ANCA Disappointed By Eight Percent Cut in Aid to Armenia

Key Congressional Panel Reduces U.S. Assistance to Armenia from $90 million to $82.5 million

WASHINGTON–DC–Despite Armenia’s progress on economic–political–and regional issues and in the face of dual Turkish and Azerbaijani blockades–a key House panel on Wednesday followed the lead of its Chairman Jim Kolbe (R-AZ) in voting to reduce fiscal year 2002 aid to Armenia to $82.5 million–an eight percent decrease from the fiscal year 2001 level of $90 million–reported the Armenian National Committee of America (ANCA).

In a meeting this morning–the thirteen-member House Appropriations Foreign Operations Subcommittee–chaired by the Arizona Republican–allocated $768 million for the New Independent States–a 5% reduction from last year’s aid level. The Chairman’s proposal to reduce aid to Armenia to $82.5 million was accepted by the panel. While the panel did not set a specific dollar amount for Azerbaijan–the Bush Administration has proposed a 46% increase in aid to Baku over fiscal year 2001 levels.

"We are disappointed that Chairman Kolbe sought and–despite the energetic efforts of our many friends on his Subcommittee–ultimately secured this reduction in assistance to Armenia," said Aram Hamparian–Executive Director of the ANCA.

"We appreciate the hard work of our many friends on the Subcommittee–who made every effort to prevent a cut in aid to Armenia. In particular–we want to thank Armenian Caucus Co-Chairman Joe Knollenberg (R-MI)–Ranking Democrat Nita Lowey (D-NY)–Steve Rothman (D-NJ)–and Nancy Pelosi (D-CA). We regret that–despite their best efforts–they were unable to reorder the spending priorities outlined for the Subcommittee by Chairman Kolbe," added Hamparian.

"The ANCA will continue to work throughout the remainder of the appropriations process to educate members of both the House and Senate about Armenia’s pivotal role in the Caucasus and the need to maintain Armenia’s appropriation at least at its current level of $90 million. We will–in particular–highlight the dangerous signals being sent by those seeking to reduce aid to Armenia at the same time that the Administration is looking to dramatically increase foreign assistance to the oil-rich and corrupt leadership of Azerbaijan–which–according to the statemen’s of its own leaders–bears responsibility for the failure of the most recent round of peace talks," concluded Hamparian.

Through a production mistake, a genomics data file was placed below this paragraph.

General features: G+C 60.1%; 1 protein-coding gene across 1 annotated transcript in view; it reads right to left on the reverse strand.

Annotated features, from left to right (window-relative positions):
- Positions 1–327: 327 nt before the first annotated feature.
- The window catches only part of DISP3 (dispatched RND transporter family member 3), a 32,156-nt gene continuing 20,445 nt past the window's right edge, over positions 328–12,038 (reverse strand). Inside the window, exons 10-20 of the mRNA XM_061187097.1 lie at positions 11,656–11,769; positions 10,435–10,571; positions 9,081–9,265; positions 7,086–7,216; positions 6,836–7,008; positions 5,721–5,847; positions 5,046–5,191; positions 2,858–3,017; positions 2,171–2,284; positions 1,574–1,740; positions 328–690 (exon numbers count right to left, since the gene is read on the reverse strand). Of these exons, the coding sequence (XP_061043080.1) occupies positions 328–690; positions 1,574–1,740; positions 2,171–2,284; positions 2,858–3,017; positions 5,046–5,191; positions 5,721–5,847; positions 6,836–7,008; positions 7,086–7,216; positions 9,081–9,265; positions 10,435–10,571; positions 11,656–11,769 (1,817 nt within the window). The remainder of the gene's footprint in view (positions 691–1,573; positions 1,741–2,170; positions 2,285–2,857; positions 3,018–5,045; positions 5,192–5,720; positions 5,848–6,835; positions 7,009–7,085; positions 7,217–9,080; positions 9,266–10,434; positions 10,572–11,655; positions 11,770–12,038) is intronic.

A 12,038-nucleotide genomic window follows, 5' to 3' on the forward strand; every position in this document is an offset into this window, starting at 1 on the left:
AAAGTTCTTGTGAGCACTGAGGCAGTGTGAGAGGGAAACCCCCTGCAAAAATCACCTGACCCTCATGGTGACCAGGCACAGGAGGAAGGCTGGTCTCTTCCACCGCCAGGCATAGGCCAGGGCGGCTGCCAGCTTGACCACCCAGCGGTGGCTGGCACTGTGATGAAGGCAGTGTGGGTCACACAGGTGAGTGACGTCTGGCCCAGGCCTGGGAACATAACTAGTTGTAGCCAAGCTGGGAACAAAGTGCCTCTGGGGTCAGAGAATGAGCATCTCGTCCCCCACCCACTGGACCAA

In the weeks leading up to the panel’s decision–the ANCA coordinated a nationwide grassroots campaign encouraging Armenian Americans to contact their Representatives in opposition to any reduction in aid to Armenia–as well as maintaining the ban on U.S. aid to Azerbaijan.

The overall foreign aid budget was set by the House Subcommittee at $15.2 billion. In addition to reducing Armenia’s aid level–the panel cut assistance to both Georgia and Ukraine. Other areas of the foreign aid budget remained untouched–including a $600 million allocation for Eastern European countries. The operating budget for USAID was raised from $520 million to $549 million–a five and a half percent increase. Funding for the International Military Education and Training budget and the Foreign Military Financing programs were also increased.

The panel approved Chairman Kolbe’s proposal to reduce aid to Armenia despite continuing Turkish and Azerbaijani blockades and Armenia’s steady progress on a range of regional–economic–and democracy-building initiatives. The Subcommittee did not take any action to repeal Section 907 of the Freedom Support Act–which restricts U.S. aid to the government of Azerbaijan until it has lifted its blockades of Armenia and Nagorno Karabakh. The bill approved by the panel urges the Administration to deliver previously appropriated aid to Nagorno Karabakh and includes recommendations for conflict-resolution and confidence-building measures.


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